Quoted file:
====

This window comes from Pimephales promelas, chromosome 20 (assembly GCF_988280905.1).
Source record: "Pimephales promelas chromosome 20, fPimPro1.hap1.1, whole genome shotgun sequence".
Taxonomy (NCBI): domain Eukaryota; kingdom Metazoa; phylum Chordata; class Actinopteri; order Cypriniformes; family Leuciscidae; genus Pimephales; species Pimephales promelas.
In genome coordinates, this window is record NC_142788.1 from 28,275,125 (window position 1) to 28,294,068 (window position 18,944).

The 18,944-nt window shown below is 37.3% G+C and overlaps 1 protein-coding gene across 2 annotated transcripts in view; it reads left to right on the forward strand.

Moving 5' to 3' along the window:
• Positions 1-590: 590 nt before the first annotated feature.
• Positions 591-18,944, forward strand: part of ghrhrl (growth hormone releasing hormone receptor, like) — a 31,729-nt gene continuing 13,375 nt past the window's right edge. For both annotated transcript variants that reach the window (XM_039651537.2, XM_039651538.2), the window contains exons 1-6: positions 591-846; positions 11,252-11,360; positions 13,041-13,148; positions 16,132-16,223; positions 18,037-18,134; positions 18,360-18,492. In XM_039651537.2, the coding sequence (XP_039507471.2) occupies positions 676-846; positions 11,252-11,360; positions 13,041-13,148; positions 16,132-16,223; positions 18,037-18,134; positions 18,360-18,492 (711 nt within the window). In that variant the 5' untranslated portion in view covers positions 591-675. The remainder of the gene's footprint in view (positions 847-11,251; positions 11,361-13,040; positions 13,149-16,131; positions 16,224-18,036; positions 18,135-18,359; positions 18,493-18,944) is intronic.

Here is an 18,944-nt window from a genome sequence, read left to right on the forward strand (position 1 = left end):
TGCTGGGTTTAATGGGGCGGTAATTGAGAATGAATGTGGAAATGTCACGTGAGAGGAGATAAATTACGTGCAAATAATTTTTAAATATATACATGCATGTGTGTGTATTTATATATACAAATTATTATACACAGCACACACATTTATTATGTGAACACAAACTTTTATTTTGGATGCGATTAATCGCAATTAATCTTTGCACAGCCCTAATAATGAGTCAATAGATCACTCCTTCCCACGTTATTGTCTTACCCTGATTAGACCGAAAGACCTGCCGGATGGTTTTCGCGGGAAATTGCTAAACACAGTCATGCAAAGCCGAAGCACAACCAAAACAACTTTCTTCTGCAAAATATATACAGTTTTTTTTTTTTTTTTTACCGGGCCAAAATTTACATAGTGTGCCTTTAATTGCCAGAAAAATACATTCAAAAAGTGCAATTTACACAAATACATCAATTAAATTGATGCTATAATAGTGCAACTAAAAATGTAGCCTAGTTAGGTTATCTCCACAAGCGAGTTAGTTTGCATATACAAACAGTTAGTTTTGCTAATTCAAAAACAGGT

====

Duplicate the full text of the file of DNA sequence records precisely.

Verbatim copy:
This window comes from Pimephales promelas, chromosome 20 (assembly GCF_988280905.1).
Source record: "Pimephales promelas chromosome 20, fPimPro1.hap1.1, whole genome shotgun sequence".
Taxonomy (NCBI): domain Eukaryota; kingdom Metazoa; phylum Chordata; class Actinopteri; order Cypriniformes; family Leuciscidae; genus Pimephales; species Pimephales promelas.
In genome coordinates, this window is record NC_142788.1 from 28,275,125 (window position 1) to 28,294,068 (window position 18,944).

The 18,944-nt window shown below is 37.3% G+C and overlaps 1 protein-coding gene across 2 annotated transcripts in view; it reads left to right on the forward strand.

Moving 5' to 3' along the window:
• Positions 1-590: 590 nt before the first annotated feature.
• Positions 591-18,944, forward strand: part of ghrhrl (growth hormone releasing hormone receptor, like) — a 31,729-nt gene continuing 13,375 nt past the window's right edge. For both annotated transcript variants that reach the window (XM_039651537.2, XM_039651538.2), the window contains exons 1-6: positions 591-846; positions 11,252-11,360; positions 13,041-13,148; positions 16,132-16,223; positions 18,037-18,134; positions 18,360-18,492. In XM_039651537.2, the coding sequence (XP_039507471.2) occupies positions 676-846; positions 11,252-11,360; positions 13,041-13,148; positions 16,132-16,223; positions 18,037-18,134; positions 18,360-18,492 (711 nt within the window). In that variant the 5' untranslated portion in view covers positions 591-675. The remainder of the gene's footprint in view (positions 847-11,251; positions 11,361-13,040; positions 13,149-16,131; positions 16,224-18,036; positions 18,135-18,359; positions 18,493-18,944) is intronic.

Here is an 18,944-nt window from a genome sequence, read left to right on the forward strand (position 1 = left end):
TGCTGGGTTTAATGGGGCGGTAATTGAGAATGAATGTGGAAATGTCACGTGAGAGGAGATAAATTACGTGCAAATAATTTTTAAATATATACATGCATGTGTGTGTATTTATATATACAAATTATTATACACAGCACACACATTTATTATGTGAACACAAACTTTTATTTTGGATGCGATTAATCGCAATTAATCTTTGCACAGCCCTAATAATGAGTCAATAGATCACTCCTTCCCACGTTATTGTCTTACCCTGATTAGACCGAAAGACCTGCCGGATGGTTTTCGCGGGAAATTGCTAAACACAGTCATGCAAAGCCGAAGCACAACCAAAACAACTTTCTTCTGCAAAATATATACAGTTTTTTTTTTTTTTTTTACCGGGCCAAAATTTACATAGTGTGCCTTTAATTGCCAGAAAAATACATTCAAAAAGTGCAATTTACACAAATACATCAATTAAATTGATGCTATAATAGTGCAACTAAAAATGTAGCCTAGTTAGGTTATCTCCACAAGCGAGTTAGTTTGCATATACAAACAGTTAGTTTTGCTAATTCAAAAACAGGT